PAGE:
How was Ecojot founded?
We started in business about 12 years ago, and started making paper products in 2001. The recession came and we looked for a way to rethink this whole thing. We found an idea to align ourselves with literacy and education. We launched Ecojot in 2007 and started working with partners to distribute books, mainly in Africa. The first year, 2010, we sent stuff to Kenya, Zimbabwe, South Africa – about seven different countries. I also went to Kenya to work in refugee camps.
I am from Africa. I understand Africa and poverty, and I wanted to get a more intimate sense of it. I made a short film and realized that Kenya has a modern side to it, in addition to extreme poverty. You can actually buy things there. I thought, “Why are we shipping this thousands of miles across the world and taking away local jobs?” So, I came away from Kenya with the feeling that that particular model did not make any sense even though it was idealistic.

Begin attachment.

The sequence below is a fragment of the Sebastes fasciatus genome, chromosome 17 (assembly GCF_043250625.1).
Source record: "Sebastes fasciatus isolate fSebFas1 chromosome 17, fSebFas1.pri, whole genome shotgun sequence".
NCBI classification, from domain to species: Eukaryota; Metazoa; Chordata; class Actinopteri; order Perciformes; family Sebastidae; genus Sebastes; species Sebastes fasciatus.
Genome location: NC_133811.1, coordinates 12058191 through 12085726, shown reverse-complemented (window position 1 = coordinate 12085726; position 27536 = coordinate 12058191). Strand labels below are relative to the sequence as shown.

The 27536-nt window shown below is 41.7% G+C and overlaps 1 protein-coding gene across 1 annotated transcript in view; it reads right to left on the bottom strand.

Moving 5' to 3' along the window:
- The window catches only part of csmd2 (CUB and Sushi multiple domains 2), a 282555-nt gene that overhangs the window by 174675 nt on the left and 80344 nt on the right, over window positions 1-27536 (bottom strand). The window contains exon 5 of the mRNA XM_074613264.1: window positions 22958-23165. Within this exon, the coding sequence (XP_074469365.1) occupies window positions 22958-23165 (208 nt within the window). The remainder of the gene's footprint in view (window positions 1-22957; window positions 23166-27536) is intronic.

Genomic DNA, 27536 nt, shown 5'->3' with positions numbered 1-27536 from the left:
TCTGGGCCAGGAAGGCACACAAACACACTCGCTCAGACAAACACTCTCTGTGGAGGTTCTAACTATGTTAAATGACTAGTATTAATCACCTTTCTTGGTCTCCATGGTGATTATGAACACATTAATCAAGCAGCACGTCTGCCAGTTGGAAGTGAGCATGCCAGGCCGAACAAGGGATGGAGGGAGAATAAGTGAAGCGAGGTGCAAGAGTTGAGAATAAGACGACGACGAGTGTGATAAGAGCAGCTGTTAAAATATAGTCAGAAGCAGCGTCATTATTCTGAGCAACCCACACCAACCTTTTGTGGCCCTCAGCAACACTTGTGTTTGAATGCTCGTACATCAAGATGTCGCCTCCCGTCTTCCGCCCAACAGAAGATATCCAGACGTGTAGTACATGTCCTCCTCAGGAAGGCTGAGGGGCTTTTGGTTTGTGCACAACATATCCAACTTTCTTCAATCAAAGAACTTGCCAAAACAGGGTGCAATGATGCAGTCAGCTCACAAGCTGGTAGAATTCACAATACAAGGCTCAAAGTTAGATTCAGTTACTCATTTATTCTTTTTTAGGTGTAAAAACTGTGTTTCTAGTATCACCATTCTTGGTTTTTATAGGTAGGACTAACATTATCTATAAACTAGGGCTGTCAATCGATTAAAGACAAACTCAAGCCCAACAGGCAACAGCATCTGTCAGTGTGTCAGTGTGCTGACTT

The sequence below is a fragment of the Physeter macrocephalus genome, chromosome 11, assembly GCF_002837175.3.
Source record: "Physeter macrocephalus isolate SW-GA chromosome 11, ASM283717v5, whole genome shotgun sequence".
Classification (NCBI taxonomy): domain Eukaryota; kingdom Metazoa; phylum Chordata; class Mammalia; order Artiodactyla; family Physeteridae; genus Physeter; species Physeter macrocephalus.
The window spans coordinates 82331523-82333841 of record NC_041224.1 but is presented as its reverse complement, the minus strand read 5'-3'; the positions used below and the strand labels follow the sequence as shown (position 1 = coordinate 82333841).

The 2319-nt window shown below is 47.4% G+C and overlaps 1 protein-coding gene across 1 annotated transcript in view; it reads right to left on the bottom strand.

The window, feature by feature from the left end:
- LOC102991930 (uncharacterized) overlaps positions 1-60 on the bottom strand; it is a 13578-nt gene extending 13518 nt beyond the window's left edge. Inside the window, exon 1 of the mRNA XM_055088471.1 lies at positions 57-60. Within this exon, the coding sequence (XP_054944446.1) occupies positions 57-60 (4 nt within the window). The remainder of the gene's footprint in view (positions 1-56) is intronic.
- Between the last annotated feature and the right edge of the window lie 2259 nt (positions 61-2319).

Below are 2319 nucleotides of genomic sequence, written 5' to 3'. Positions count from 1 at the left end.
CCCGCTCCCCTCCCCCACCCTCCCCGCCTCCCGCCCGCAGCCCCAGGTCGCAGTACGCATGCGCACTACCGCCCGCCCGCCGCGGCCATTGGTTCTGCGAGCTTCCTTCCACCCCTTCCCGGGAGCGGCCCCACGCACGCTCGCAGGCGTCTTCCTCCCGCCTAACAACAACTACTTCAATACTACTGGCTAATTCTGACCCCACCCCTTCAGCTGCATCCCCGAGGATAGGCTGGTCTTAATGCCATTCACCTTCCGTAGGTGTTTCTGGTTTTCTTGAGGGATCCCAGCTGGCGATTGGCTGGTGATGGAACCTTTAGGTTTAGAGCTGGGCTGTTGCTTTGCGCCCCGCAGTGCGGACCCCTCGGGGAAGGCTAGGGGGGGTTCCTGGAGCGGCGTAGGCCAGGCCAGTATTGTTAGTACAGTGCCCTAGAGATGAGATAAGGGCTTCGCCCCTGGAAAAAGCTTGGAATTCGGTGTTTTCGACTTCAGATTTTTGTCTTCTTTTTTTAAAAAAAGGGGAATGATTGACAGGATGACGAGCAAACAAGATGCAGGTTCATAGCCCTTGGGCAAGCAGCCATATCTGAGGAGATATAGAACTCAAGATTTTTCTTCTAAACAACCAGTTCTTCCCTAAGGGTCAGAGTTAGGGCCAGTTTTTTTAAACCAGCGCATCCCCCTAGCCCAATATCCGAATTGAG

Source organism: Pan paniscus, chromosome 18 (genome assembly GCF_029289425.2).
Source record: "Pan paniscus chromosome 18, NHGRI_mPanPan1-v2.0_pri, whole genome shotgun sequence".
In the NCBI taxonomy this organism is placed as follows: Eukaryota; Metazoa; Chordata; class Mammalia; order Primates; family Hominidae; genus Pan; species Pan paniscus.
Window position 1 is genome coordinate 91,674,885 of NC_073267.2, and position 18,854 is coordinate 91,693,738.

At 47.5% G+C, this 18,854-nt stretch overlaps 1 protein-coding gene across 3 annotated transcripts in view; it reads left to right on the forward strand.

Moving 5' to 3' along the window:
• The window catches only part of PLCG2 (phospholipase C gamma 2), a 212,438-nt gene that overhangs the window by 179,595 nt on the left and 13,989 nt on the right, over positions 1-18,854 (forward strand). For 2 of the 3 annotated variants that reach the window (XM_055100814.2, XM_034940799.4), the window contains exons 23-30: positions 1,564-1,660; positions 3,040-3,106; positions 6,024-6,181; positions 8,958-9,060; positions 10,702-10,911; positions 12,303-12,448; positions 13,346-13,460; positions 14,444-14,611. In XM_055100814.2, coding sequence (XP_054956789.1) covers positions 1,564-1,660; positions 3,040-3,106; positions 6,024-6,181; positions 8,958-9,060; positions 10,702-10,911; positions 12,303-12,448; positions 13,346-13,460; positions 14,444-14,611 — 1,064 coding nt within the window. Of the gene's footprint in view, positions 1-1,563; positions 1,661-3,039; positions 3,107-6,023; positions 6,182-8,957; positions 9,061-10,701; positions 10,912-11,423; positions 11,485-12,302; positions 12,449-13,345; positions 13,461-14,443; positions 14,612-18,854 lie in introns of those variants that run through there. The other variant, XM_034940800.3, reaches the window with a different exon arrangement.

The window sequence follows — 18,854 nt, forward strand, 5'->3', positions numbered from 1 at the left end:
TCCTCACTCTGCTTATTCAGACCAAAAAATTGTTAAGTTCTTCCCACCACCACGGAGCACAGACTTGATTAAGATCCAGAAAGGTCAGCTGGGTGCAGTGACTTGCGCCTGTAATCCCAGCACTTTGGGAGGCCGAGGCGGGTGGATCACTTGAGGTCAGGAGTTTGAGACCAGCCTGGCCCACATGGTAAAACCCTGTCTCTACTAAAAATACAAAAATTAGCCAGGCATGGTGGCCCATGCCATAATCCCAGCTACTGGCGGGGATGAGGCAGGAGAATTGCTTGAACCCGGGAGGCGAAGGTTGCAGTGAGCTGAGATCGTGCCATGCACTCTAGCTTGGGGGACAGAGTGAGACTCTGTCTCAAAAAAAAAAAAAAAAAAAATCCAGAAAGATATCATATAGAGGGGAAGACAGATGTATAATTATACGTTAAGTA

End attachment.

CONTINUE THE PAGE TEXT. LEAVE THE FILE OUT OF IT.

In September 2011, I went to Haiti. It was the worst poverty I’ve ever seen. You can’t buy anything. We went travelling around Port-au-Prince and went to about 35-40 schools. I realized that Haiti is not too far away; we have partners there, and we know people there now, so we have to really focus on Haiti.